UK-based Nigerian fintech guru and writer John Mozie has said the diaspora can be unforgiving if foreigners get it wrong.
Speaking with Muse.ng, Mozie who heads a fintech department of an oil company in the United Kingdom, said infractions abroad can have a long-term consequences.
Contrary to people’s belief, Mozie said life in the diaspora is not easy but only different. According to him, the challenges are different.
In his words: “‘The Abroad’ can also be unforgiving if you get it wrong. You must pay your taxes and live within your means. You must live by the rules. Infractions can have long-term consequences. Even ‘small things’ can be life-changing. One of the reasons people pack up and go back home.”
According to the fintech guru who left the shores of Nigeria in 1989, there are also cultural issues to contend with in the diaspora.
Mozie, however, said people in the diaspora enjoy the facilities that work and a certain level of predictability in their daily lives.
The Londoner said his city has a diverse and matured Nigerian community, adding that he never feels alone with these people around him.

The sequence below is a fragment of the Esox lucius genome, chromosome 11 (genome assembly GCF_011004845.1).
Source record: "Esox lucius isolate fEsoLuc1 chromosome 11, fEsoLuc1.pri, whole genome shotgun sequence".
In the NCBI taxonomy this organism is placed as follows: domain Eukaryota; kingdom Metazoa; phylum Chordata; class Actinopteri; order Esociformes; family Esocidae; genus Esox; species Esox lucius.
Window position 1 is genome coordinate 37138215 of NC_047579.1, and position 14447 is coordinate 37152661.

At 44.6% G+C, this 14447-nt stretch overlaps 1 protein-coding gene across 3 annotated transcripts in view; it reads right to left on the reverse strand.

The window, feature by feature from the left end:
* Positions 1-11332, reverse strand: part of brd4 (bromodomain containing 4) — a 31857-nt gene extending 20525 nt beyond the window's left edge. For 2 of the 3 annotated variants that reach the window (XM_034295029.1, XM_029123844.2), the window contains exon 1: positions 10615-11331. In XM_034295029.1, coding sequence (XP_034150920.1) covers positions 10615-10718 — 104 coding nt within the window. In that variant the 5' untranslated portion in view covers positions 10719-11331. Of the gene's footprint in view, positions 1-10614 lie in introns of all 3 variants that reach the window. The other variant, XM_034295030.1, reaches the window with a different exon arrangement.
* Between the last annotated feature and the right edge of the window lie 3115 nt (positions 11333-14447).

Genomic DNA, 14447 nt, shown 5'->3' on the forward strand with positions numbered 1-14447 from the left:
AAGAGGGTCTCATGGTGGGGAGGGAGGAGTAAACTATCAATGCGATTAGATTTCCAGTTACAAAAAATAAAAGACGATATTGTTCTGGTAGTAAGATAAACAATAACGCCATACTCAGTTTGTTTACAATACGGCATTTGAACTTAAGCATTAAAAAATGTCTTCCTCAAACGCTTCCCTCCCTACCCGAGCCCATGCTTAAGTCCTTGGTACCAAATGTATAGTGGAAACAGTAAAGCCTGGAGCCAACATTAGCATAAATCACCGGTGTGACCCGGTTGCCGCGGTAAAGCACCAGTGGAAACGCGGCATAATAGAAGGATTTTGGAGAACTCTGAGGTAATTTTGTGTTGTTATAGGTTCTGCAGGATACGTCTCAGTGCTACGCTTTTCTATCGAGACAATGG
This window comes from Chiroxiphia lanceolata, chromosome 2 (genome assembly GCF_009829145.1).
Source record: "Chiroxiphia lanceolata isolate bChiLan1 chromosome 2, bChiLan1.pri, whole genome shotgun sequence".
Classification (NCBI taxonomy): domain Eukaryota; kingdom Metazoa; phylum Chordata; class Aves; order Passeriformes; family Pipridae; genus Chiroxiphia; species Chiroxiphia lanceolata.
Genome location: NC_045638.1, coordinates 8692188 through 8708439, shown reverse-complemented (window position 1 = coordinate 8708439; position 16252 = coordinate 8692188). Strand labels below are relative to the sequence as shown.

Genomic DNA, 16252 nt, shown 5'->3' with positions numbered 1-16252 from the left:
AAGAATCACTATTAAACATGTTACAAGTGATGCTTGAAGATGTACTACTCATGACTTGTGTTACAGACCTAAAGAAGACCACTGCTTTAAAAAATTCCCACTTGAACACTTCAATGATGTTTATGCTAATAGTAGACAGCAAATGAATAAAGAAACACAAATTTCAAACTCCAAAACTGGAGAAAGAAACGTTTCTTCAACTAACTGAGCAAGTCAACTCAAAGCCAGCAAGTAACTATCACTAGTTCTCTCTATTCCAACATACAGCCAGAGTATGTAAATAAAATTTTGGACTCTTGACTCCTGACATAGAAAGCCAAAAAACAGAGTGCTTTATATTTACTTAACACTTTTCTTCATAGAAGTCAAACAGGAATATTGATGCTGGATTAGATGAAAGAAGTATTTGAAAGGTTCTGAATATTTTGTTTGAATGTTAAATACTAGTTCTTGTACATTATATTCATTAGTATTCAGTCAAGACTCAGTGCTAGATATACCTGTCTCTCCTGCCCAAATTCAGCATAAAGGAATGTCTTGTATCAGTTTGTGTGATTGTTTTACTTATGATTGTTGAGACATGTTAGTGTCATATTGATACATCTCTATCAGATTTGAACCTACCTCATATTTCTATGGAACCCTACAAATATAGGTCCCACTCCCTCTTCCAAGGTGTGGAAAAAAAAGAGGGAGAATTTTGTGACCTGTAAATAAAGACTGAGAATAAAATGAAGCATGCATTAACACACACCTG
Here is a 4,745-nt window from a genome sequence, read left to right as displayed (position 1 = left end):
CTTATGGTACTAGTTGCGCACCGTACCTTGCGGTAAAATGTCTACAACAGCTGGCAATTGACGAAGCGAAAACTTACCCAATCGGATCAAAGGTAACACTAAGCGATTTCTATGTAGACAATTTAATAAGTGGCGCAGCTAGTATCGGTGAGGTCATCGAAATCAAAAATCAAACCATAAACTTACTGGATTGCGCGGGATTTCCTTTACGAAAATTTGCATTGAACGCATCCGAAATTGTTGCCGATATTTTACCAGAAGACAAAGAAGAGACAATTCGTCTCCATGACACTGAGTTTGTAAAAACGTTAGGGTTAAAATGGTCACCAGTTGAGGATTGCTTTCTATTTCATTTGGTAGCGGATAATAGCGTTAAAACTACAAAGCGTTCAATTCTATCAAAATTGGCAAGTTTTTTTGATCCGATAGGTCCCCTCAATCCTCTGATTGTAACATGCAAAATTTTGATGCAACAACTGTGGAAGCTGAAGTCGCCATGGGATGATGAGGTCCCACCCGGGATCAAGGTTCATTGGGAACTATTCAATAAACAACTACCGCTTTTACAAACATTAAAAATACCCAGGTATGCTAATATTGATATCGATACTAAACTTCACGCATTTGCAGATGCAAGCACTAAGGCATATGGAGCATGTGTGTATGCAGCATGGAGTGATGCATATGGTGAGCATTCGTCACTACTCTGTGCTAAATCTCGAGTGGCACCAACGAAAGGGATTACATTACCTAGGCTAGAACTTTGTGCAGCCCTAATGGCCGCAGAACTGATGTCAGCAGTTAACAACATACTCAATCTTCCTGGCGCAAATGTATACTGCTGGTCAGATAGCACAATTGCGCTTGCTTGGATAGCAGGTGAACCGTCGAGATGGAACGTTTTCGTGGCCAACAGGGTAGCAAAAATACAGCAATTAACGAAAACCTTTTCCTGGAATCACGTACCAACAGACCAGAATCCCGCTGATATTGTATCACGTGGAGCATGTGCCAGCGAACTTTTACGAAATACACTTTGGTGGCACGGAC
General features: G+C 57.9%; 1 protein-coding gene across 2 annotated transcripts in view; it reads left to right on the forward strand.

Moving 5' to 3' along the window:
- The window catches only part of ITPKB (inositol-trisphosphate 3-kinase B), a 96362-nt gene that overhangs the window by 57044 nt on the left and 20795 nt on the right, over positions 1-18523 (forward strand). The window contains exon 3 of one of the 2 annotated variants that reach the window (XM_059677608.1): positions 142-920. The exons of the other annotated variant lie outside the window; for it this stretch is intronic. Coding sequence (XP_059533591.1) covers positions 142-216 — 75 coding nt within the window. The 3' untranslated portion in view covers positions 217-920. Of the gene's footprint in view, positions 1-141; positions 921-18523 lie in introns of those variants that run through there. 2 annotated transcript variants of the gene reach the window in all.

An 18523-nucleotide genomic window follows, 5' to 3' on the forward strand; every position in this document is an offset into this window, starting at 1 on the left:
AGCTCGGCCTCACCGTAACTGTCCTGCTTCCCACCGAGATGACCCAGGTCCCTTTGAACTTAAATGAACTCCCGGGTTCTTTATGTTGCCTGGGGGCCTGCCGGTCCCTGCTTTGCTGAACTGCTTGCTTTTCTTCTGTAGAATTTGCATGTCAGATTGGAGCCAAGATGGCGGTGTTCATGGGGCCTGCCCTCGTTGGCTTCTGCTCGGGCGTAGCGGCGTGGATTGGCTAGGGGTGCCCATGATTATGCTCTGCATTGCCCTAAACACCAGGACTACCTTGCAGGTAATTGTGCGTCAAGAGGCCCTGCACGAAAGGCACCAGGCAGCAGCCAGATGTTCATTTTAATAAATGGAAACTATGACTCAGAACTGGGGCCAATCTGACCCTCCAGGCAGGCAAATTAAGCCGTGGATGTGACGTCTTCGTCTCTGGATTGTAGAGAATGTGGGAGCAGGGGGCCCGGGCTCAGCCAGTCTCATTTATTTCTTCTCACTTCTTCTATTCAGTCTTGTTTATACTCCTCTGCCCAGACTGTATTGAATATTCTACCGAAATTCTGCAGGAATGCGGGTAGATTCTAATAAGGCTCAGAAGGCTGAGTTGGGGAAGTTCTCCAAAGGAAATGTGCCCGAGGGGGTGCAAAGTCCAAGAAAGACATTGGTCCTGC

He said: “There are also community associations, in some cases tracing back all the way to villages in Nigeria. London is unique that way.”
Racism in the UK
Mozie disclosed that he faced racism when he first landed in the United Kingdom and had very few opportunities.
He said: “That has changed over time, but there are still the subtle acts of irrepressible dislike. Some you learn to live with.”
Mozie, however, said he has also met the most wonderful people who are white, adding that not all white people are racist.
In his words: “As tough as racism can be, not all white people are racist, just like not all black people love each other.”
What he misses about Nigeria
Speaking of what he misses about his fatherland, Mozie said: “I grew up in the 70s and 80s, and I miss the Nigeria of my times. I miss the family, the way things used to be, our foods and our humour.”
Mozie said one doesn’t necessarily need favouritism to succeed in the diaspora, adding that he has seen friends do the most incredible things simply because they are capable.
He said: “There is also the predictability of everyday life that helps make life easier to deal with.”
Mozie said if he was saddled with the responsibility of leading Nigeria, his focus would be on security, health, education, economy, melting tribal borders and giving corruption a bloody nose.